DUBLIN - Laurens County closed all of its public schools Friday after an estimated 150 children went home sick the day before with what health officials suspect is highly contagious norovirus.
SAN FRANCISCO - Google is about to change the way its influential search engine recommends websites on smartphones in a shift that's expected to sway where millions of people shop, eat and find information.
DECATUR - A man accused of killing three men as they slept outside and a woman walking to her car near Atlanta initially set out to rob people but was driven by a "bloodlust" after killing his first victim, according to a court filing.
SARATOGA SPRINGS, N.Y. - After the Civil War ended in April 1865, statues depicting Union and Confederate soldiers went up across the country, from New England squares to Southern courthouses. A century and a half later, these weathered "Silent Sentinels" still stand guard, rifles at the ready, gazing off in the distance.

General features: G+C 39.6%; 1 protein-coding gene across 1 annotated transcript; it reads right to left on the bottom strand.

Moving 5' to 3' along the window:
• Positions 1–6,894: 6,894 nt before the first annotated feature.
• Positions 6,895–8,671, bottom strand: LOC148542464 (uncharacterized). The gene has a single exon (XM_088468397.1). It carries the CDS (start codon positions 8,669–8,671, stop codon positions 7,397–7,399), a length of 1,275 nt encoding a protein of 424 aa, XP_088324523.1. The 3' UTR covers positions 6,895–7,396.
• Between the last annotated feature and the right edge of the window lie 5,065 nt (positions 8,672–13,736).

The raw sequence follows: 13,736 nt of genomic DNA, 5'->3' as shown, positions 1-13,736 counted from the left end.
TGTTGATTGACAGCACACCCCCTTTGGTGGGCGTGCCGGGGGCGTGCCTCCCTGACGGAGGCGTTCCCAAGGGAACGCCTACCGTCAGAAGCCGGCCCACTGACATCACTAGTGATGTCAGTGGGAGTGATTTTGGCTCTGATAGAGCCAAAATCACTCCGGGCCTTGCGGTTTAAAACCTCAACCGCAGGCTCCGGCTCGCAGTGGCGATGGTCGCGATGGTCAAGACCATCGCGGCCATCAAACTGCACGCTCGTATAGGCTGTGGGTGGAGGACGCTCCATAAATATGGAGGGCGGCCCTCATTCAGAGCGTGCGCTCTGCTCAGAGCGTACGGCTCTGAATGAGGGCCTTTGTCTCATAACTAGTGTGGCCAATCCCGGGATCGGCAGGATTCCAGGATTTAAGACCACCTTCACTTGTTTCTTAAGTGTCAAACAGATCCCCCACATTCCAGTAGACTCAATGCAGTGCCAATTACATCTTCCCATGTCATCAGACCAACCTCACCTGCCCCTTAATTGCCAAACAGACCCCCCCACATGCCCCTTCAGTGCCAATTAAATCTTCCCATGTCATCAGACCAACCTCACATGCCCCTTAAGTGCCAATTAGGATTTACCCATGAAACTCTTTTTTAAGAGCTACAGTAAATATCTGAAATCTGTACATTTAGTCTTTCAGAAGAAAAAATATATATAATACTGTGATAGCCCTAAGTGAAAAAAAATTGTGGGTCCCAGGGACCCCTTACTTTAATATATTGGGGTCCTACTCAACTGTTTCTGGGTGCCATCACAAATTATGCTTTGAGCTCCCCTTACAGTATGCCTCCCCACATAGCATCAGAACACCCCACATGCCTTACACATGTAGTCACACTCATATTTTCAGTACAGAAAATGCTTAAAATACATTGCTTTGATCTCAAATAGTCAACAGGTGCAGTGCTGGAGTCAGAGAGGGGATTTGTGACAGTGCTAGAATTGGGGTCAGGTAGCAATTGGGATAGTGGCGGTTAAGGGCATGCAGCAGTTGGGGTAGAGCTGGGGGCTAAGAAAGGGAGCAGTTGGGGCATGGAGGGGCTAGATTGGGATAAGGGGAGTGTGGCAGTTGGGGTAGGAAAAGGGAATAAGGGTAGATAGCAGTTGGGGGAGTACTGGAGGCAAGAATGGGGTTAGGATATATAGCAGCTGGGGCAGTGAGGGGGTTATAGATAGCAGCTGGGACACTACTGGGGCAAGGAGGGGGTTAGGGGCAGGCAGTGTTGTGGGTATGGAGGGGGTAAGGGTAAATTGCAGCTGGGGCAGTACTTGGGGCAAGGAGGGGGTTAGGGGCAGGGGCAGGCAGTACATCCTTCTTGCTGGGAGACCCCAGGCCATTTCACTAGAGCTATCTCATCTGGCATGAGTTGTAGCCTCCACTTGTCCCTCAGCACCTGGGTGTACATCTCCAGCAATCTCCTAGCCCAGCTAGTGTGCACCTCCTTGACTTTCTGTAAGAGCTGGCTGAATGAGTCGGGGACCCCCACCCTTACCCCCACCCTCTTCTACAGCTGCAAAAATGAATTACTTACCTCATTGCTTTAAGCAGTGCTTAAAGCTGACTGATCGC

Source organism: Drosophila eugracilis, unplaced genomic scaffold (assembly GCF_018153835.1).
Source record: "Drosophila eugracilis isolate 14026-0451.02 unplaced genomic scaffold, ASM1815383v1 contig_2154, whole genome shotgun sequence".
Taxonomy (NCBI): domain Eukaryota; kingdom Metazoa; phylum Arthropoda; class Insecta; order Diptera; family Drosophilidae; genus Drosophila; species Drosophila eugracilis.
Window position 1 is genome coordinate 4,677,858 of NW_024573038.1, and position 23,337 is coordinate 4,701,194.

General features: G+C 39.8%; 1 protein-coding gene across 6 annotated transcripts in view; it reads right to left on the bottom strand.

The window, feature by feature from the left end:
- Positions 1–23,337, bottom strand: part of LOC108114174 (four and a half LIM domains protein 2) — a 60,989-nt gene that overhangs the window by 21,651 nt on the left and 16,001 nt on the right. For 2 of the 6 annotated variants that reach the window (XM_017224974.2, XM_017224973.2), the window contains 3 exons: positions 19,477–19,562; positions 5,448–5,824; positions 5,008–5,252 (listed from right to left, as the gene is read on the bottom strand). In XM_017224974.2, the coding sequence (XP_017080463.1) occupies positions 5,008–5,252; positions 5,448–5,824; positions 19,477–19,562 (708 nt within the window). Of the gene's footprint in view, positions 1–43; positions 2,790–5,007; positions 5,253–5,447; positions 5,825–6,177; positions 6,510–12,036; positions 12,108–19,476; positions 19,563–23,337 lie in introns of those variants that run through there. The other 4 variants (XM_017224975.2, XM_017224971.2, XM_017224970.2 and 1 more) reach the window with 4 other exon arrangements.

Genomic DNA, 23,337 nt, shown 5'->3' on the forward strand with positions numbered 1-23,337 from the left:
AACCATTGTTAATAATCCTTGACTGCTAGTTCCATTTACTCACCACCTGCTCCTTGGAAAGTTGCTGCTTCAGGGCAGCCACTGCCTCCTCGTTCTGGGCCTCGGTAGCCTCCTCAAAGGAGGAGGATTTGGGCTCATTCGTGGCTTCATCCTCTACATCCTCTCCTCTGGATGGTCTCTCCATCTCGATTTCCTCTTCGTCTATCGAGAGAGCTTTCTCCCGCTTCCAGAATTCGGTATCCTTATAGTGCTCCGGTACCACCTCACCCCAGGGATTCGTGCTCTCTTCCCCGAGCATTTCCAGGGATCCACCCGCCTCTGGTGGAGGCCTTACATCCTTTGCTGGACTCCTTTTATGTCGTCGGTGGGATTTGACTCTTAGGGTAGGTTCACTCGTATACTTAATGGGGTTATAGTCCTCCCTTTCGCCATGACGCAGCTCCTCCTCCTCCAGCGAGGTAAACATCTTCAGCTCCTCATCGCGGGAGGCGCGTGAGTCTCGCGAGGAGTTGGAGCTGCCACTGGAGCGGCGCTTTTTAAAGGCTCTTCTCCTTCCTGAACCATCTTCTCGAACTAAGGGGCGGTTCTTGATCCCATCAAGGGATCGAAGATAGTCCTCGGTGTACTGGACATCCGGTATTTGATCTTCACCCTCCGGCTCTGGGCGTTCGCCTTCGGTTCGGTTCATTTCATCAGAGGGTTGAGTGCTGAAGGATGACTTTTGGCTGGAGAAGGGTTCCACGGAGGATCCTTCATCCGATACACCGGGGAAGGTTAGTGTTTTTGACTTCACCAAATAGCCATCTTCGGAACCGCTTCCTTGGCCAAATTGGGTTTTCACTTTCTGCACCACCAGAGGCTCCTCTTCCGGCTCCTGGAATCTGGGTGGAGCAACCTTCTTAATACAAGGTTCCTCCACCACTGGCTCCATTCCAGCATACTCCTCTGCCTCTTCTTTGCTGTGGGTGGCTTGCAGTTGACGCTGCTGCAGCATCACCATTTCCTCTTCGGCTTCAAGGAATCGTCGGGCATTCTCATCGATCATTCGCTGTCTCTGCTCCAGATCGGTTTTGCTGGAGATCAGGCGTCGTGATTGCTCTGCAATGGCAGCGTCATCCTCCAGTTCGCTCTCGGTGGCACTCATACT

The last man to shoot an American president now spends most of the year in a house overlooking the 13th hole of a golf course in a gated community.
Editor's note: On April 19, 1995, a former U.S. Army soldier parked a rented Ryder truck packed with explosives outside a federal building in Oklahoma City. The blast killed 168 people and injured more than 500 others, and the attack is the worst homegrown terror attack on American soil.
NASHVILLE, Tenn. - The Bible usually unites Republicans in conservative Tennessee, but lately it is proving to be - as an epistle writer put it - more powerful and sharper than a double-edged sword.
NEW YORK - Teen smoking hit a new low last year while the popularity of electronic cigarettes and water pipes boomed, a government report shows.
DES MOINES, Iowa - For the better part of a century, submerged dams were workhorses of the American heartland, harnessing the power of rivers to run grain mills, generate electricity and keep lakes and ponds full of water as a hedge against drought.
NEW YORK - Remember those declarations that teens are done with Facebook? Think again.